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No Summer Sick Days: Keep Healthy and Have Fun All Summer Long

As COVID-19 restrictions continue to ease and more Americans are getting vaccinated, you might be feeling a huge sense of relief that life is getting back to business as usual. However, while COVID-19 case numbers are dwindling, there are many other health risks to consider as we move into the warmer summer months.

We know that your calendar is likely starting to fill up with vacations, beach days and BBQs – we’re so excited for these events with our families and friends too! As you are penciling in your various plans, be mindful of these five common health concerns so you can maximize your fun summer moments.

  1. Healthy habits for skin protection as you enjoy fun in the sun

We’re all craving days at the beach or pool to soak up some vitamin D. How can you and your loved ones prepare for your fun day in the sun? We recommend staying hydrated, protecting your skin with sunscreen and limiting the amount of time you spend in the sunlight, especially during the peak hours (11 a.m.-3 p.m.) when the sunshine is the strongest.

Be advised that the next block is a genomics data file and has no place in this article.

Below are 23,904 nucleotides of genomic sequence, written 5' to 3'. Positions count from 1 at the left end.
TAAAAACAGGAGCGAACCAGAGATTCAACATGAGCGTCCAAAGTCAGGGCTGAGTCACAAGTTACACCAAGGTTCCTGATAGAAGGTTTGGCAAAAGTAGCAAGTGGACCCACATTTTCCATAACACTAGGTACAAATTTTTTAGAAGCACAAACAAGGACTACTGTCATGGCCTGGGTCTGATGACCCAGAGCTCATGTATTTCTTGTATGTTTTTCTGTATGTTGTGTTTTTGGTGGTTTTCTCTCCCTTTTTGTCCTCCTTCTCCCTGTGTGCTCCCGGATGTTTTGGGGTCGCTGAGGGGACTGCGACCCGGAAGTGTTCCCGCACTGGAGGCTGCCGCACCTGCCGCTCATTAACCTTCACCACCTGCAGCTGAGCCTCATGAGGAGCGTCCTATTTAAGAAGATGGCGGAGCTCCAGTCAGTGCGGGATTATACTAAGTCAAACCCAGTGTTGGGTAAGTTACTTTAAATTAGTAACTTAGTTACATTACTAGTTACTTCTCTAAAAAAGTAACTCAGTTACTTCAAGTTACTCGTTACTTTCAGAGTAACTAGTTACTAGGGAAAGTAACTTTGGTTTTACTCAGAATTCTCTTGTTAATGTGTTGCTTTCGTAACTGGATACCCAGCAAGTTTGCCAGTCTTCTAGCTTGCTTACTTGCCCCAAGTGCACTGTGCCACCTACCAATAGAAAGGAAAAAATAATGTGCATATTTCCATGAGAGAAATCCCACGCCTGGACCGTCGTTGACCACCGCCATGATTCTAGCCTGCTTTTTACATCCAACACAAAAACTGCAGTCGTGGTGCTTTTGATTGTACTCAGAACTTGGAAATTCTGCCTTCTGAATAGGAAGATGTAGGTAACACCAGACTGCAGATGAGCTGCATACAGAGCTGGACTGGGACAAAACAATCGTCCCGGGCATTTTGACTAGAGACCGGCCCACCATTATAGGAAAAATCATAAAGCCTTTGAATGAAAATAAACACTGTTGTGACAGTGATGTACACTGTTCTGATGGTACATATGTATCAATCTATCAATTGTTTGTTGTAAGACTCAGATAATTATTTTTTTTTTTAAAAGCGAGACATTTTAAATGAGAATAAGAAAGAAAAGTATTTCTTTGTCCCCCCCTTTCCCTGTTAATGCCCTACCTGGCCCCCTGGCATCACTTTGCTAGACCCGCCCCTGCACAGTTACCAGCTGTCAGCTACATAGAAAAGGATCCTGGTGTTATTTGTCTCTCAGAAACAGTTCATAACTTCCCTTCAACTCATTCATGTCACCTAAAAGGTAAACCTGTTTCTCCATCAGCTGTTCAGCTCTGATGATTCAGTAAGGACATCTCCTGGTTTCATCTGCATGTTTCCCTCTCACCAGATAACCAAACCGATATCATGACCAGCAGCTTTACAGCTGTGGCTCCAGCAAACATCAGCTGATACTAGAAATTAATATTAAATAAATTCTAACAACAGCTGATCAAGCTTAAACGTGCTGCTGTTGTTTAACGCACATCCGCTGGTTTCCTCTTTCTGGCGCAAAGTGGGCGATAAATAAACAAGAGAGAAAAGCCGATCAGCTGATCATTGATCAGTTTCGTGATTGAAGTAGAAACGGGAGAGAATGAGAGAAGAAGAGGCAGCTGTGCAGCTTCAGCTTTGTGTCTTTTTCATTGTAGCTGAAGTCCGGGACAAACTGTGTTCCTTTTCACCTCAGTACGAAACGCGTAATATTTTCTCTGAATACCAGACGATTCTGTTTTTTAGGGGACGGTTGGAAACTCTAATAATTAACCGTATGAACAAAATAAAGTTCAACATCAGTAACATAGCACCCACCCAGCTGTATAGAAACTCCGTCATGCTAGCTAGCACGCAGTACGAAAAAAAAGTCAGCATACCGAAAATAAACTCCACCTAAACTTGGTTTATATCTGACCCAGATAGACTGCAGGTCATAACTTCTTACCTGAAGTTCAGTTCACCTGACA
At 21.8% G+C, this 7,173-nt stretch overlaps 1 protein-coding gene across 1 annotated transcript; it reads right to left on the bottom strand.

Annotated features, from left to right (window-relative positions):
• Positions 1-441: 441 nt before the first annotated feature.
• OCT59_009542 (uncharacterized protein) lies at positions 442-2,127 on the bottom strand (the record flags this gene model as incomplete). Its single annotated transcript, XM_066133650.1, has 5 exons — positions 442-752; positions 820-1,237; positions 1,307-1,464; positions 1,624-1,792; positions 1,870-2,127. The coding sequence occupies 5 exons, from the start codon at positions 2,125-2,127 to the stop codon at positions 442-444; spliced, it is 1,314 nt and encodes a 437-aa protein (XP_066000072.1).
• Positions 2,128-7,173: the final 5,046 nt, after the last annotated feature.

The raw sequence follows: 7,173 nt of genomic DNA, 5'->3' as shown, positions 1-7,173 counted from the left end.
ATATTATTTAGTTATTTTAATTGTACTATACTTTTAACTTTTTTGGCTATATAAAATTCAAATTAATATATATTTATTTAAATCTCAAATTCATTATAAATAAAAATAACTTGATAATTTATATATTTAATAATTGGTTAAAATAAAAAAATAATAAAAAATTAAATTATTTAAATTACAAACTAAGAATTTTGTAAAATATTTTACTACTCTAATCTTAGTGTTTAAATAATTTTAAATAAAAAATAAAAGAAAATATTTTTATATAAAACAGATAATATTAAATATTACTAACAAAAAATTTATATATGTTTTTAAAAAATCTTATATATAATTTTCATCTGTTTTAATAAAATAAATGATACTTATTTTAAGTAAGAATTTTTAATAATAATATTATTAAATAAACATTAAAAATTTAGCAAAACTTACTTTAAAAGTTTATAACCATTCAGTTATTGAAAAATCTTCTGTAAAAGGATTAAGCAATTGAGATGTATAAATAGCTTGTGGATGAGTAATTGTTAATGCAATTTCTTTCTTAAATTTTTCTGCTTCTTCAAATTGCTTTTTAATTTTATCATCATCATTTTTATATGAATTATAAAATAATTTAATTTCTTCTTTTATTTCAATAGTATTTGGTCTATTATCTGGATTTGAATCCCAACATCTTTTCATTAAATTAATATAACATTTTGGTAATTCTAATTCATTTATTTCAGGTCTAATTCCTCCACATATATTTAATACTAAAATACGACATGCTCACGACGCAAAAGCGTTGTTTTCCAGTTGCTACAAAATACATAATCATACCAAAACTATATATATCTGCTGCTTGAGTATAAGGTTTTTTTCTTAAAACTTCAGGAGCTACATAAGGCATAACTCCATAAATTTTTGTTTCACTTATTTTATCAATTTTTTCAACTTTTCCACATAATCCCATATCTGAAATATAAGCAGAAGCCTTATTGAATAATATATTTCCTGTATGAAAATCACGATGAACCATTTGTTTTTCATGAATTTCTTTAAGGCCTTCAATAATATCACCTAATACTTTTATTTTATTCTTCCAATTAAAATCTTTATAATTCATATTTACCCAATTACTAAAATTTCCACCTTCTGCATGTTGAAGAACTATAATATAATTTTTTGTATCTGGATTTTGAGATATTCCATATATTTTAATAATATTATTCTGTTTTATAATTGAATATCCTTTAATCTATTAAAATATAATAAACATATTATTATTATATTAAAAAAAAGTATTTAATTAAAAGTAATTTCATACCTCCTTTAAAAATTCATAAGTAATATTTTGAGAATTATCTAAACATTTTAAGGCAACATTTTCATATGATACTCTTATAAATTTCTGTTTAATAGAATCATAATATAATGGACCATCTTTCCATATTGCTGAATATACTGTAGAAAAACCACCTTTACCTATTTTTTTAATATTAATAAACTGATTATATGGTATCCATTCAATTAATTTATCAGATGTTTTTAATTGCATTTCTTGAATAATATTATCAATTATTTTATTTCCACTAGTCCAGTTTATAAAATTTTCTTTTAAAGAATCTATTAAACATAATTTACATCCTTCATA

To help prevent dehydration, make sure you are drinking clear fluids consistently throughout the day. If you’re like our medical team, you probably love a refreshing iced coffee, but remember that caffeine is a diuretic which means an excessive amount can affect how hydrated you are. Yummy snacks like watermelon and cucumbers are a great way to supplement your water intake as well.

While most sunburns will go away on their own, there may be a chance that a severe burn could blister or scar. Apply sunscreen with at least SPF 30 throughout the day to minimize the risk of such injuries. Every two hours or so, reapply sunscreen on yourself, especially if you are sweating, enjoying ocean waves or some time in the pool. Don’t be shy about reminding friends, children or others you are spending time with to reapply too – their skin will thank you!

Lastly, prevent your body from overheating, which can result in possible heatstroke, by limiting the amount of time spent in the direct sun or hot weather. Break up time in the sun by stopping at your local ice cream shop or seeing an afternoon movie in the air-conditioned theater.

2. Tips and tricks for planning a safe and relaxing pool or beach day

 Now is the time that many of us take off our pool covers or head over to our local community pools, lakes or beaches. Whether you are just learning how to swim or you have been a seasoned swimmer for many years, ensuring safety in the water is absolutely critical. Young children and inexperienced swimmers should wear U.S. Coast Guard-approved life jackets around water, but do not rely on life jackets alone.